Frogs are an integral part of the food web
Tadpoles keep waterways clean by feeding on algae. Adult frogs eat large quantities of insects, including disease vectors that can transmit fatal illnesses to humans (i.e. mosquitoes/malaria). Frogs also serve as an important food source to a diverse array of predators, including dragonflies, fish, snakes, birds, beetles, centipedes and even monkeys. Thus, the disappearance of frog populations disturbs an intricate food web, and results in negative impacts that cascade through the ecosystem.
“Insect masses like fireworks explode.
Dengue, Malaria, West Nile Virus:
Discomfort, despair will fill your abode.
This is what your life will be without us.”
—Frog Poetry by Michael Dutton
Frogs are important in medical research that benefits humans
Frogs produce a wide array of skin secretions, many of which have significant potential to improve human health through their use as pharmaceuticals. Approximately 10% of Nobel Prizes in Physiology and Medicine have resulted from investigations that used frogs. When a frog species disappears, so does any promise it holds for improving human health.
A Member Choti Singh
Frogs have every bit as much right to exist as do we
Frogs are an integral part of our existence on this planet and have every bit as much right to exist as do we. Moreover, if we allow one-third of the world’s amphibians to disappear, we set a bad precedent: perhaps future generations will use our irresponsible actions to justify allowing another third of amphibians or a third of the birds or reptiles to disappear. We caused the problem, so it’s our responsibilityand moral duty to make the necessary sacrifices and changes to SAVE THE FROGS!
More Reasons To SAVE THE FROGS!
“You must have certain noble areas of the world left in as close-to-primal condition as possible. You must have quietness and a certain amount of solitude. You must be able to touch the living rock, drink the pure waters, scan the great vistas, sleep under the stars and awaken to the cool dawn wind. Such experiences are the heritage of all people”.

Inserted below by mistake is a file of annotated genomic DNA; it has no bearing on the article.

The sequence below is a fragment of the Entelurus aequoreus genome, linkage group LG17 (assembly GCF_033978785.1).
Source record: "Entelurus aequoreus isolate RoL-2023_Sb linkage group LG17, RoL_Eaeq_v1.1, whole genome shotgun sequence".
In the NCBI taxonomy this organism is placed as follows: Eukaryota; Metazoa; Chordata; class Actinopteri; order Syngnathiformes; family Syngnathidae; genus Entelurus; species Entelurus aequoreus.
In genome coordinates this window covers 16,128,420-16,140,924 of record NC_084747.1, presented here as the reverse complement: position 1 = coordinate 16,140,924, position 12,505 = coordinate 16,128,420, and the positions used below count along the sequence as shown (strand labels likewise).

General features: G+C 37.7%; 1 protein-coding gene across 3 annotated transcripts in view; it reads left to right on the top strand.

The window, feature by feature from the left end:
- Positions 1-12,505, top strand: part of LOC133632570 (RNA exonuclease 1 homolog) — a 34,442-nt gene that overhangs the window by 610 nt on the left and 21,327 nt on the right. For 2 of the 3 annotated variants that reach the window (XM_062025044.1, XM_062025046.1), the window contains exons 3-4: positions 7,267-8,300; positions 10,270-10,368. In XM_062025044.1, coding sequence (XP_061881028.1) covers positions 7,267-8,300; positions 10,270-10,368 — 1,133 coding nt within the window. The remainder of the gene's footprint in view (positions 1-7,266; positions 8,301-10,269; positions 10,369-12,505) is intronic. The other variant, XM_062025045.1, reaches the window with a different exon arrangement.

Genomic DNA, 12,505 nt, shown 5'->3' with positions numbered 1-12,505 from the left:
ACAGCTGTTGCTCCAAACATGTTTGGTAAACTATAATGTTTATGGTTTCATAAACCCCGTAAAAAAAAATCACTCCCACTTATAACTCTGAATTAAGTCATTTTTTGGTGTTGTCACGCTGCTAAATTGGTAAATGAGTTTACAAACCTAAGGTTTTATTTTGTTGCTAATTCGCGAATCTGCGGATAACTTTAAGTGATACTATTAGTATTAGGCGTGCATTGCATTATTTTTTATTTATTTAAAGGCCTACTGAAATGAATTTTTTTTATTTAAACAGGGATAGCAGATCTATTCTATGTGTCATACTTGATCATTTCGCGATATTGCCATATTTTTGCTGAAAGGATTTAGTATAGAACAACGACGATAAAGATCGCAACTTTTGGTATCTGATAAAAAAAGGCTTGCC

–Ansel Adams, 1961
“Many people ask ‘what does it matter if we lose a species?’. Only one species, Homo sapiens, has the capacity to eliminate other species on the planet. Unique among the animal world, we are accountable for our actions and future generations will hold us responsible. The question we should be asking ourselves is: how can we justify eliminating even a single species from this planet?”
–SAVE THE FROGS! Board Member Dr. Jean-Marc Hero; Professor of Vertebrate Ecology at Griffith University, Gold Coast Australia
“The day is coming when the rarest resource may not be oil or even water, but a place that does not smell of us.”
“If we don’t find the answers to these problems, then we are going to simply be a victim of this extinction event that we are at fault for creating.”
— Captain Paul Watson
Frog Art by Koo Ni, 17
Why Frogs? – A note from our Founder
A personal note from SAVE THE FROGS! Founder Dr. Kerry Kriger:
One of the reasons I felt the need to start SAVE THE FROGS! is because people always asked me “why frogs?”. Actually, I still get the question all the time. If people don’t know frogs are cool, in trouble, and worth saving, then it will be difficult to save the frogs. This is why SAVE THE FROGS! always has a large focus on environmental education. When people ask me the question, there are two things they may be asking: (1) “What’s happening to the frogs and why should we care?”, for which I’ve created this Why Frogs page; and (2) “Why did you get interested in frogs?”. Here’s my answer to question #2, written in response to a young fan…
Q: “Dear Mr. Kriger, I love your website. I am positively the biggest frog lover in the world. I am eleven years old and I live in colorado. My name is Kathryn and my room is totally decorated in frog stuff. Well the reason why I am e-mailing you is because I wanted to ask you, how did your love for frogs start and why do you believe that frogs should be saved? Well it would be great if you could answer me back. Thanks. Kathryn B.”
A: I actually never had any fascination with frogs when I was growing up. While in the rainforests of How frogs and humans interact — Tyler et al. 2007